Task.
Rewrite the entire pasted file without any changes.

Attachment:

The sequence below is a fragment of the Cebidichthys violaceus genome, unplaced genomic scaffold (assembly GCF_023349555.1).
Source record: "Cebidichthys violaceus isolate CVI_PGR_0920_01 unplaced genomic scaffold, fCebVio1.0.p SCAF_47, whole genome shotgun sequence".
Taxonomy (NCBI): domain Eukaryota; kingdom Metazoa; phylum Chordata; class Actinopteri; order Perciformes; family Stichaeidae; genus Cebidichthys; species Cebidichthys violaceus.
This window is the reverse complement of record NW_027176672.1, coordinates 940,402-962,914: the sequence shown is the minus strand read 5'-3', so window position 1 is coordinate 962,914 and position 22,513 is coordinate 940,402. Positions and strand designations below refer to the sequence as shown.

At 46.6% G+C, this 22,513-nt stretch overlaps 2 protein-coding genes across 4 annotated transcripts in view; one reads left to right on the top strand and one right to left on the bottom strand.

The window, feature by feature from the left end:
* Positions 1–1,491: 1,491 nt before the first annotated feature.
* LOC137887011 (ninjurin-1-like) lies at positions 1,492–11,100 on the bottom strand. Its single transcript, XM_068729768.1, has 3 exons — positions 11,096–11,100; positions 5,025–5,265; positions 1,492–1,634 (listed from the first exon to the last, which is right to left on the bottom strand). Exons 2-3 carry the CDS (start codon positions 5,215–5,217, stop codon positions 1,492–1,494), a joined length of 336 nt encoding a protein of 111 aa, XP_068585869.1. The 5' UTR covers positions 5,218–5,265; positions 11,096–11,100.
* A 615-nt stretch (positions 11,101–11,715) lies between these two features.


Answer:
The sequence below is a fragment of the Cebidichthys violaceus genome, unplaced genomic scaffold (assembly GCF_023349555.1).
Source record: "Cebidichthys violaceus isolate CVI_PGR_0920_01 unplaced genomic scaffold, fCebVio1.0.p SCAF_47, whole genome shotgun sequence".
Taxonomy (NCBI): domain Eukaryota; kingdom Metazoa; phylum Chordata; class Actinopteri; order Perciformes; family Stichaeidae; genus Cebidichthys; species Cebidichthys violaceus.
This window is the reverse complement of record NW_027176672.1, coordinates 940,402-962,914: the sequence shown is the minus strand read 5'-3', so window position 1 is coordinate 962,914 and position 22,513 is coordinate 940,402. Positions and strand designations below refer to the sequence as shown.

At 46.6% G+C, this 22,513-nt stretch overlaps 2 protein-coding genes across 4 annotated transcripts in view; one reads left to right on the top strand and one right to left on the bottom strand.

The window, feature by feature from the left end:
* Positions 1–1,491: 1,491 nt before the first annotated feature.
* LOC137887011 (ninjurin-1-like) lies at positions 1,492–11,100 on the bottom strand. Its single transcript, XM_068729768.1, has 3 exons — positions 11,096–11,100; positions 5,025–5,265; positions 1,492–1,634 (listed from the first exon to the last, which is right to left on the bottom strand). Exons 2-3 carry the CDS (start codon positions 5,215–5,217, stop codon positions 1,492–1,494), a joined length of 336 nt encoding a protein of 111 aa, XP_068585869.1. The 5' UTR covers positions 5,218–5,265; positions 11,096–11,100.
* A 615-nt stretch (positions 11,101–11,715) lies between these two features.